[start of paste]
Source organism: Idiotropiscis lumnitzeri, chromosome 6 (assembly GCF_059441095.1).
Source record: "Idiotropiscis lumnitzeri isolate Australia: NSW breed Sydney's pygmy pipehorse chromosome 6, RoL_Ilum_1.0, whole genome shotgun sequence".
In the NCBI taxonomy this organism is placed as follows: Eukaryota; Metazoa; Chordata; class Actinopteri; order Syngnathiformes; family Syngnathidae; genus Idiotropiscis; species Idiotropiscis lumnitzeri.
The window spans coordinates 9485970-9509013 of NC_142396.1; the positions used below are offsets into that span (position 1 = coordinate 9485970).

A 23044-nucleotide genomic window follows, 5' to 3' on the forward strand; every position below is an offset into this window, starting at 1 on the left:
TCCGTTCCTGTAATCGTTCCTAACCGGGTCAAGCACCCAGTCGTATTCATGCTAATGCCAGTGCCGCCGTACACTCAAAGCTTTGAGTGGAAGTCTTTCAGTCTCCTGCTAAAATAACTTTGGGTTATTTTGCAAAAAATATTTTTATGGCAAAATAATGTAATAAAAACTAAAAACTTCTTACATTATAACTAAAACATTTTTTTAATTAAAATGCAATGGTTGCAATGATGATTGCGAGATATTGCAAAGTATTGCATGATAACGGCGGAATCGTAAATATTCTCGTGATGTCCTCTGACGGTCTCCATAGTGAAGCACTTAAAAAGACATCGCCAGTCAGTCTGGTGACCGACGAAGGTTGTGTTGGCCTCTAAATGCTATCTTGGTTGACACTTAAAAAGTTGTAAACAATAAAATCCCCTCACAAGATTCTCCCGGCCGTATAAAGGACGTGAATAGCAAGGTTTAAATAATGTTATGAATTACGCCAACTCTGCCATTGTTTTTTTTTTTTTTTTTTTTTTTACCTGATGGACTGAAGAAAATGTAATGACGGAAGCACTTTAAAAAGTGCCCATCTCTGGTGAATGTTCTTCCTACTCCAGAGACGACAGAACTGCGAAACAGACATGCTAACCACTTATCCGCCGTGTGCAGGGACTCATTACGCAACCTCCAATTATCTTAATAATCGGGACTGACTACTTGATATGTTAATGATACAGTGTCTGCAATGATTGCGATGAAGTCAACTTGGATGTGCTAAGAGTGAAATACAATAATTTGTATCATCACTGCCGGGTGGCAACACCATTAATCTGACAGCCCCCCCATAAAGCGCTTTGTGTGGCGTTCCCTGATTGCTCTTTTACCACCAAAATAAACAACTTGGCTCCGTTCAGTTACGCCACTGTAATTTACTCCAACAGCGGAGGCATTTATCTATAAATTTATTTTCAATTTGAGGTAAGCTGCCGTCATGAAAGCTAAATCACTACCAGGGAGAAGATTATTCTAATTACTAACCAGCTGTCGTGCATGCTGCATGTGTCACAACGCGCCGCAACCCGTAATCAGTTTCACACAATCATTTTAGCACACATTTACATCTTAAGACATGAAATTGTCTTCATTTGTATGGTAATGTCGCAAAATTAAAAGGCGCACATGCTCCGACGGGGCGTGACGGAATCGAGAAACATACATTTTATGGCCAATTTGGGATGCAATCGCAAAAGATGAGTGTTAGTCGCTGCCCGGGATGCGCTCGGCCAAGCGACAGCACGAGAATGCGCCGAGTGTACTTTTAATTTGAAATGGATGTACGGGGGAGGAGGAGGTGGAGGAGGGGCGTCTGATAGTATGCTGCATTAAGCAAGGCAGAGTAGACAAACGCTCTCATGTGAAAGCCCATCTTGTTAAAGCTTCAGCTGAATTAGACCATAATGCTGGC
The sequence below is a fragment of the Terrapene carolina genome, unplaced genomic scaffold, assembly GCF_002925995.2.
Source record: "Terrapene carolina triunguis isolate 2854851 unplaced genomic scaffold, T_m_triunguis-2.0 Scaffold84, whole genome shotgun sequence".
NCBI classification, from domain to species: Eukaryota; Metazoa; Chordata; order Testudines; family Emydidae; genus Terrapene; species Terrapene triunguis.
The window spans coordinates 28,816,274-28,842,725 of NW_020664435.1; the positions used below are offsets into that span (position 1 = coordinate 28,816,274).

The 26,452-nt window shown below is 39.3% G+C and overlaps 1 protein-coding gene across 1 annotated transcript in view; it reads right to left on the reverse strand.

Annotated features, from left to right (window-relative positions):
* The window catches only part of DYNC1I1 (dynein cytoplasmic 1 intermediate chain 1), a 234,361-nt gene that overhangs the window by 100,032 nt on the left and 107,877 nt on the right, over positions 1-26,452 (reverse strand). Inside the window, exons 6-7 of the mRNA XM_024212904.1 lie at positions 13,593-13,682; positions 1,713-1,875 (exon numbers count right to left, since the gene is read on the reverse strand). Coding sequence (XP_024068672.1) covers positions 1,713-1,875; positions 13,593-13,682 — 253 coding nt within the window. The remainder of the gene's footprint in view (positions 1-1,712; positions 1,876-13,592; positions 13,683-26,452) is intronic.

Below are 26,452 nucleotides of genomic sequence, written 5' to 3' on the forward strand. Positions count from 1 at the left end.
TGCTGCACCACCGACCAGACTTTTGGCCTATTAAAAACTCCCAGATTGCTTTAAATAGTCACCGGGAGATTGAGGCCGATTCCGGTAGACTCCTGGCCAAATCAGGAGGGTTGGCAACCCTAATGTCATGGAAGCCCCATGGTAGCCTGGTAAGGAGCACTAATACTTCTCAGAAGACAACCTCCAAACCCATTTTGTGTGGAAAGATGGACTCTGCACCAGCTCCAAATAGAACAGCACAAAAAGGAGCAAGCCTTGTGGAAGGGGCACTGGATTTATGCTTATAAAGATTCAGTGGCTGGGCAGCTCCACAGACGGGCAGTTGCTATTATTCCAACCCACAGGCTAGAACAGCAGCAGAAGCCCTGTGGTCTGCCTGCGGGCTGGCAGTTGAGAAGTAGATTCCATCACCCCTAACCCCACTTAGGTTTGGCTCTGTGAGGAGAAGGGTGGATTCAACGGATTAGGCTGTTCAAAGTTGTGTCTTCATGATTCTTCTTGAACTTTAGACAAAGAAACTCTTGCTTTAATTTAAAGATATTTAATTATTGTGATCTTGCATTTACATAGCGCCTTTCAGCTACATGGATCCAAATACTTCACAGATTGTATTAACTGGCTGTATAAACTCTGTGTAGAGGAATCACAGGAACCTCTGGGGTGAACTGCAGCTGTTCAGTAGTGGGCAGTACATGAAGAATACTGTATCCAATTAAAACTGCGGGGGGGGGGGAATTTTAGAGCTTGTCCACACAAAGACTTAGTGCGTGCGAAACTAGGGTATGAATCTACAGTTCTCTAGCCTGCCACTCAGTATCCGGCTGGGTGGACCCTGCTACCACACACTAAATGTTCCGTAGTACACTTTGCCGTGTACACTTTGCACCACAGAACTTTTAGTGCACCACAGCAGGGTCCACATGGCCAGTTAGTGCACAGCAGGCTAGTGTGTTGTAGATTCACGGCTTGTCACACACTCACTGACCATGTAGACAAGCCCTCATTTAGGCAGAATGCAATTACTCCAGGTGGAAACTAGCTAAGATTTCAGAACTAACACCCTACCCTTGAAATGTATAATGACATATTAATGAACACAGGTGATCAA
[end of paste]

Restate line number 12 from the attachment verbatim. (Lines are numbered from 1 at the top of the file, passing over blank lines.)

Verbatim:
Annotated features, from left to right (window-relative positions):